Clinical whole genome sequencing can reduce unresolved chronic genetic disease cases. But the technology has to be used properly.
Thumbnail and photo have been modified. Courtesy of Scientifist.
Eight healthcare and research organizations from the U.S. and Canada have joined forces to launch the Medical Genome Initiative to expand access to high-quality clinical whole genome sequencing for the diagnosis of genetic diseases, according to a release.
The organizations include Baylor Genetics, Broad Institute of MIT and Harvard, HudsonAlpha Institute for Biotechnology, Illumina, Mayo Clinic, Rady Children’s Institute for Genomic Medicine, the Hospital for Sick Children in Toronto and Stanford Medicine.
Clinical whole genome sequencing technology can be used to analyze the human genome in a clinical setting and can detect variation for patients with a rare genetic disease. The technology has the potential to reduce unresolved, complex, costly and chronic genetic disease cases.
“By coming together, the (Medical Genome Initiative) can provide an informed perspective on how to best implement this promising new technology and measure its utility,” said Christian Marshall, Ph.D., co-director of the Centre for Genetic Medicine at the Hospital for Sick Children and chairperson for the Medical Genome Institute.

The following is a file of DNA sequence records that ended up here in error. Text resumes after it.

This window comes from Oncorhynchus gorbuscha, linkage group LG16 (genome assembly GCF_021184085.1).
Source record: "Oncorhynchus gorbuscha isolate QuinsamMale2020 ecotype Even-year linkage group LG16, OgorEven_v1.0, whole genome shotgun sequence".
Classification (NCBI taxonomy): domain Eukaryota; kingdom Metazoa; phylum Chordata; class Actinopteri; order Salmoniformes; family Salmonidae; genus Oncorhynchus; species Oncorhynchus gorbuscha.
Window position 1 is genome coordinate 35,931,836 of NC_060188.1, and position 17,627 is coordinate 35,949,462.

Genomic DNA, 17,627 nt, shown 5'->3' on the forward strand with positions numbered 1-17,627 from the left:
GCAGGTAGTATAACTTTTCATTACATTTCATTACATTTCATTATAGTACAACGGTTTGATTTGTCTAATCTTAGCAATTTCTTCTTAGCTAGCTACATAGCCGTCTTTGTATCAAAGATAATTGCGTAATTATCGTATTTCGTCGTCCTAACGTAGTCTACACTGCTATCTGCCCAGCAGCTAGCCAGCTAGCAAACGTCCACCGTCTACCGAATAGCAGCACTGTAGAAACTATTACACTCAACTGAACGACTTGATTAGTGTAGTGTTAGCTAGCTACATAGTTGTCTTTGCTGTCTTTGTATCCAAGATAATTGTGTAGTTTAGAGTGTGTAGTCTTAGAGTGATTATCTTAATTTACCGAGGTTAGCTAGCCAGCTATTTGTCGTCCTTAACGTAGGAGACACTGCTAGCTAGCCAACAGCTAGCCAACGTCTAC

The Medical Genome Initiative will look at the best practices used in clinical and laboratory settings for the application of clinical whole genome sequencing and will initially focus on clinical whole genome sequencing analytical validity, clinical utility measures, clinical data infrastructure and data sharing.
“With the launch of this consortium, we’re bringing together clinical laboratory and medical genomics experts who are pioneering the application of (clinical whole genome sequencing) in routine clinical testing and clinical research for patients with genetic diseases,” said Marshall.
While evidence on clinical whole genome sequencing is positive, clinical laboratories and health systems lack the recommended best practices to inform test validation and deployment for genetic-disease populations, Marshall added.
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